Sitting in Rodin’s garden, we had a conversation with an American woman. She told us enthusiastically about her visit that morning to the Musee D’Orsay. We also had just been there, so we shared our experiences. She also told us that she and her husband had been travelling for fourteen days and had visited eight countries. They did England in one day and night.
She told us they would love to visit Australia, and I told her that she needed more than one week to do it justice. When her husband returned, she said “these people are from Australia and they say we can’t see it in under one week”. He smiled and said “well, its a big country”.
After ten days in Paris, we feel we have seen and done many things, but have barely scraped the surface of what can be seen in Paris. When it comes to art, there is no end of galleries and museums, when it comes to art, it is a big city.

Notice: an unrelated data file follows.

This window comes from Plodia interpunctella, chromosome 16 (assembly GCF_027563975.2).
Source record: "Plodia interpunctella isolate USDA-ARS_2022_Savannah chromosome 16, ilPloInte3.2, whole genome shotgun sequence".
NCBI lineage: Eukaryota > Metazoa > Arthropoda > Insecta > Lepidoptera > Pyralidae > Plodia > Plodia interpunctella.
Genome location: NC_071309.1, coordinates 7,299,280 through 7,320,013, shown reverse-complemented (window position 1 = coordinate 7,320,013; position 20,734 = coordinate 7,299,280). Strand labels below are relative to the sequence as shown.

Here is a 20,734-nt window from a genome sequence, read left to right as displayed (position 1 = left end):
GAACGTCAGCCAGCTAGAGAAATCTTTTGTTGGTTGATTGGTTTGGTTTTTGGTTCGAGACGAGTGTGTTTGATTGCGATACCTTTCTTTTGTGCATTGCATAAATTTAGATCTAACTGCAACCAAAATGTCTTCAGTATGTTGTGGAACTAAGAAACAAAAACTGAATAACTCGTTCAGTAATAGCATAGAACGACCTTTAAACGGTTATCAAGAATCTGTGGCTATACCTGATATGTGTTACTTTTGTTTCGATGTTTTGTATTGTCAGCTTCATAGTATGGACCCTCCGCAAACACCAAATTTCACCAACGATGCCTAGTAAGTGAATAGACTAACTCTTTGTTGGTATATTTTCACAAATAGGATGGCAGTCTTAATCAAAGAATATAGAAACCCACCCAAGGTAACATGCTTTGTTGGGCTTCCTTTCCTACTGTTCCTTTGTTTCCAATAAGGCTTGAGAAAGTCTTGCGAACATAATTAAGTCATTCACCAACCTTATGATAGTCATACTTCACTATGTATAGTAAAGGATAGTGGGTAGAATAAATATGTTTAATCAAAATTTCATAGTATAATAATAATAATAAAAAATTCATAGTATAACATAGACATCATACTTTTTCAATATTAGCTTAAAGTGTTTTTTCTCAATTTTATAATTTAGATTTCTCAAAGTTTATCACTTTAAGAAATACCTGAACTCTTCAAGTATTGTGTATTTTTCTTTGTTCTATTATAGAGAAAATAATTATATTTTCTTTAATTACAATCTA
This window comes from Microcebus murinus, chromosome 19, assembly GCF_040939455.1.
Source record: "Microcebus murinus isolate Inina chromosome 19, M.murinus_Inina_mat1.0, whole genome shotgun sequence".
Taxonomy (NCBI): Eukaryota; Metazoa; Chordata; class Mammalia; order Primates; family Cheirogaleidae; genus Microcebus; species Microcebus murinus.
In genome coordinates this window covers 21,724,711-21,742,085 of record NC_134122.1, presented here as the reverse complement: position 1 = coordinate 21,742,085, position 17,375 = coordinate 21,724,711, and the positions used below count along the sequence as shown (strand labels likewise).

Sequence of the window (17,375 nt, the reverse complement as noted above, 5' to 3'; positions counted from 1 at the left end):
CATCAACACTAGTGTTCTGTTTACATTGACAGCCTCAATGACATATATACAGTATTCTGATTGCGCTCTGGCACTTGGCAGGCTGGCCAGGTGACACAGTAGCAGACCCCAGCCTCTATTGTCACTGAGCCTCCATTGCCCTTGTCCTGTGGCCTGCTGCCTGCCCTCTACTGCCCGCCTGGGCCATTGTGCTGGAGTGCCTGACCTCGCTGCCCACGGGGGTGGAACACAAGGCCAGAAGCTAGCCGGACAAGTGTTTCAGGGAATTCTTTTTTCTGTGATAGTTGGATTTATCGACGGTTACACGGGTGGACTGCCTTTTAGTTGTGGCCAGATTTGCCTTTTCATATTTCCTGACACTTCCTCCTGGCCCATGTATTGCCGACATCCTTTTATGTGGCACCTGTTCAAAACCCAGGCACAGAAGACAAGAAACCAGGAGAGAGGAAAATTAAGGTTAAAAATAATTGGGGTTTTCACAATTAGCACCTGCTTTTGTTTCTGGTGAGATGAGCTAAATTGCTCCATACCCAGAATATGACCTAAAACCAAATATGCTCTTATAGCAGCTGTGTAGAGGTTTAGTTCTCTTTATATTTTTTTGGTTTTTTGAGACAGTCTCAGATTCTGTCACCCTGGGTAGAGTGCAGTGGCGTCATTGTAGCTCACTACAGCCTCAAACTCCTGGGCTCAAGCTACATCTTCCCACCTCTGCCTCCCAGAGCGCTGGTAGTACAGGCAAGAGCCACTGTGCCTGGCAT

L’Orangerie is small and a place to go to escape from the heat, dust and chaos of the streets of Paris. I sat in front of Monet’s water lilies and could feel myself calm down. It was also a joy to see other paintings such as Renoir.
Le Louvre is open late on Wednesdays and Fridays and we heard that if you go in the evenings, the crowds are smaller, making it easier to find Mona and see her in the flesh. Not a good idea if you have been out all day, walking, exploring and seeing other things. I became tired and more than a little grumpy. Keith turned to me and asked “do you want to go home? I really hate it when you become irritable.”
That stopped me as I thought “but we haven’t seen Mona”. I managed to pull myself together, but you really need to feel strong and full of energy to go to the Louvre – even when the crowds are smaller. It is enormous and confusing to work out how to enter the different galleries and navigate your way. We did find Mona – eventually but were more excited to discover a painting by Van Dyck of King Charles I. All things seem to eventually lead back to English seventeenth century history.
We loved visiting Pompidou. Level 5 contains a breath-taking collection of modern art from 1880 to 1940. As you walk from room to room, you are able to look out the glass walls and see the Parisian roof tops and out towards the Eiffel Tower and Montmartre. It all sparkled in the sunshine.